These Yarnspinners Don’t Make Sweaters
How a purely accidental event can change your life! In 1996, I happened to be listening to a Blue Lake Radio program where Nancy DeVries, an internationally known story teller, was being interviewed. She told a story on the air, and invited listeners to attend an upcoming storytelling concert at the Muskegon Museum of Art. The concert was presented by Yarnspinners of Muskegon. Nancy also extended a welcome for listeners to attend a meeting. I was charmed . I have been attending meetings of the Yarnspinners since then. (In 1992, Nancy DeVries and Hackley Librarian Alison Day were midwives to the Yarnspinners. They formed a group which met monthly under the motherly wing of the Hackley Library. The group was so successful that it has met monthly ever since.)
The Nature of Storytelling
We humans must have food, water and shelter to survive. But our human spirits also need nourishment. We seek to be understood through our stories, which probably began around caveman campfires – with action stories! “Og” returns from a mastodon hunt. He tells the story of his expedition to his significant other, “Na,” describing the mastodon’s fierce tusks, its horrible trumpeting, and his narrow escape. Na hugs him and tells him she is so happy he is safe. They eat vegetable soup that night. We are made up of our stories; they are the substance of our being.
Richard Lovelace said, “…Stone walls do not a prison make, nor iron bars a cage…” We may be blind or crippled, but storytelling allows us to soar on journeys which are limited only by our own imaginations. Getting involved with a story can take your mind off illness and tragedies which are part of life. And with storytelling as medicine, there are no worries about dangerous side effects: no chest pain, blurred speech, balance problems, coughing up blood, swelling, nausea, pain or a purple rash. And have you noticed that the older you get, the more frequently you encounter a sign in front of your brains that says, “Temporarily Closed. Please Call Again Later”? Memorizing a story will transform your brains from cream of wheat back into vital grey matter. It is free and it is not fattening. And for me, every telling, every listening, have become part of a never-ending dance of joy.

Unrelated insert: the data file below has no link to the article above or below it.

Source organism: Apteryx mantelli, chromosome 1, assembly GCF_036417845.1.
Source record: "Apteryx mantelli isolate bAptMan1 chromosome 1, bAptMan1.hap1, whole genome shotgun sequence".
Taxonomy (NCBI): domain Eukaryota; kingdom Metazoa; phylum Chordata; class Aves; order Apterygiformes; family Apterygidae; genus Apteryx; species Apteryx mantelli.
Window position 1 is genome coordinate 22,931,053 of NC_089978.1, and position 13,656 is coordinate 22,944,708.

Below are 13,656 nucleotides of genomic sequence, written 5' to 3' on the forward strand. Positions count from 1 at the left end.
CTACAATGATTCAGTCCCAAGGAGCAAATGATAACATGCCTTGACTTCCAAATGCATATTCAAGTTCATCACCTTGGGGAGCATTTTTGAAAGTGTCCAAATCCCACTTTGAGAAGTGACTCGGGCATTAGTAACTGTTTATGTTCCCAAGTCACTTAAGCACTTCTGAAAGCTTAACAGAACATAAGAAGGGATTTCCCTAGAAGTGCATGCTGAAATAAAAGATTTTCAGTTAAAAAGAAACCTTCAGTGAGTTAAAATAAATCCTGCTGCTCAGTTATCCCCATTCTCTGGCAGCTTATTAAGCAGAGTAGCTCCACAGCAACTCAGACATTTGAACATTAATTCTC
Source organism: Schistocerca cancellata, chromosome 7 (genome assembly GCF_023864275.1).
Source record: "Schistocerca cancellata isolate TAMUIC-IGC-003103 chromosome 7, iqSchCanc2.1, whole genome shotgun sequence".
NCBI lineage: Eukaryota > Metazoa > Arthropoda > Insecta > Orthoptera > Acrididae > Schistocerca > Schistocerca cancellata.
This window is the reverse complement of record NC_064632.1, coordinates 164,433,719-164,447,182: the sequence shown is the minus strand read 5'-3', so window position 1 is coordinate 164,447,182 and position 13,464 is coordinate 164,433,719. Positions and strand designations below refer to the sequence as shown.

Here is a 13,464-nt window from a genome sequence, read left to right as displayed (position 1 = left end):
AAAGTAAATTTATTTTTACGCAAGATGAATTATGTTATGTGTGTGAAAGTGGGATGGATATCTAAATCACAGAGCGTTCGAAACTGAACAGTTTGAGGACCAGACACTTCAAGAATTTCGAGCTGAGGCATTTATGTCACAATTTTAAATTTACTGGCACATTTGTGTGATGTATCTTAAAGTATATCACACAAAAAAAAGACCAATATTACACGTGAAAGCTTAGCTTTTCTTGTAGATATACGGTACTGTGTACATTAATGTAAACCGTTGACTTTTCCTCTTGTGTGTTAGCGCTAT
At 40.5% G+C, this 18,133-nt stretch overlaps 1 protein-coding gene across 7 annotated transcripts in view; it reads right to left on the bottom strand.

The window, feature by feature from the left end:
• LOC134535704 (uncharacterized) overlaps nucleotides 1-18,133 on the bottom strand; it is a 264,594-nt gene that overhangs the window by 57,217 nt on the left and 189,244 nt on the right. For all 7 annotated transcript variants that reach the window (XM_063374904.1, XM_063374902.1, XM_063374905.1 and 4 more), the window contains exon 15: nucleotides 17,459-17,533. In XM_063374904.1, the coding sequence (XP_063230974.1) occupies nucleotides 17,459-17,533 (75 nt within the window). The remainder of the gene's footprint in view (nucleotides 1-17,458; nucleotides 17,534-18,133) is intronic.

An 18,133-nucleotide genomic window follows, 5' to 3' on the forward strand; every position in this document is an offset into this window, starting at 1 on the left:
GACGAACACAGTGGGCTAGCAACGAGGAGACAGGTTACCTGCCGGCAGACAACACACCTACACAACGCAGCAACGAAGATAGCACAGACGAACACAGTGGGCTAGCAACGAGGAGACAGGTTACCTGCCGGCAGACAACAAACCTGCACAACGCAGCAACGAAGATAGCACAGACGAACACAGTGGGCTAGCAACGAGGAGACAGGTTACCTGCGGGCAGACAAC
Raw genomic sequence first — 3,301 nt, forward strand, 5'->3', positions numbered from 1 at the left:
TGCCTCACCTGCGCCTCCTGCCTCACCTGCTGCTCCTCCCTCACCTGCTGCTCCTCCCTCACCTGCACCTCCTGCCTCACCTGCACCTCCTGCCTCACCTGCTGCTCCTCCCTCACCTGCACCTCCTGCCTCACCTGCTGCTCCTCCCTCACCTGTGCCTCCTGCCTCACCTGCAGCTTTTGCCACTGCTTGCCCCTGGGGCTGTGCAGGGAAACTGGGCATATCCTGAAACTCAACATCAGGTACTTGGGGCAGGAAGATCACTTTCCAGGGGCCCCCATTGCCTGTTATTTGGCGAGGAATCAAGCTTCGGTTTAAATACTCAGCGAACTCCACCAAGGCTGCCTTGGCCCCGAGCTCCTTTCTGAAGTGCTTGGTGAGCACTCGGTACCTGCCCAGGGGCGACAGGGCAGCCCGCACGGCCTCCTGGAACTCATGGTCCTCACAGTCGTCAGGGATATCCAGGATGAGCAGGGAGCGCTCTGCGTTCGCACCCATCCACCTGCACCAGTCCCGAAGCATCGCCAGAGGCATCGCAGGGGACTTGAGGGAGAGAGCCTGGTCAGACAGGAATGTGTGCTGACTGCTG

The Rebirth of Storytelling
In 1972 in Jonesborough, Tennessee, a group of storytellers sat around the town square and told stories. Merriment abounded. It was such fun that the event was presented every year since then. Today, the National Storytelling Festival held every October in Jonesborough draws an audience in the tens of thousands with its marquee of nationally known artists. Since then, many cities have developed their own festivals. A notable one is Storyfest, held in Jackson, Michigan every May. It is free to the public and also features famous storytellers.
What’s a Tellabration, Anyhow?
The late storyteller, Paw Paw Pinkerton, decided that there were not enough story events geared to adults. He became a “Johnny Appleseed” of Storytelling. In 1988, he organized a series of six venues in Connecticut where adult-oriented stories were told simultaneously. The success of his idea spread to cities in each of the United States, where the tradition of simultaneous storytelling is carried on every November. Many countries have tellabrations now, on every continent except Antarctica.
Helen Fink of Whitehall started a Tellabration for Whitehall and Montague in November, 2004 and produced a total of five annual talent-filled, fabulous, Tellabrations before retiring to other beloved projects. She handed over the reins to Yarnspinners of Muskegon, which held its first annual Tellabration in 2011, its second in 2012.
Yarnspinners of Muskegon are pleased to announce their Third Annual Tellabration, Friday, November 8, 2013 at the Muskegon Museum of Art, 296 W. Webster (next to Hackley Library) from 7:00 p.m. to 8:30 p.m. Tickets are available at the door for $5 per person or $15 for a family. We are gearing our stories to adults, but young people from 12 up would enjoy the program.
We hope that you will come to our Tellabration. And in the meantime we welcome you to attend a Yarnspinners meeting. Please contact our President, Ned Carter, for dates and places. His phone number is (231) 755-2383; his email is firstname.lastname@example.org
No experience is necessary to become a Yarnspinner. But beware of side effects: you may experience side-splitting laughter!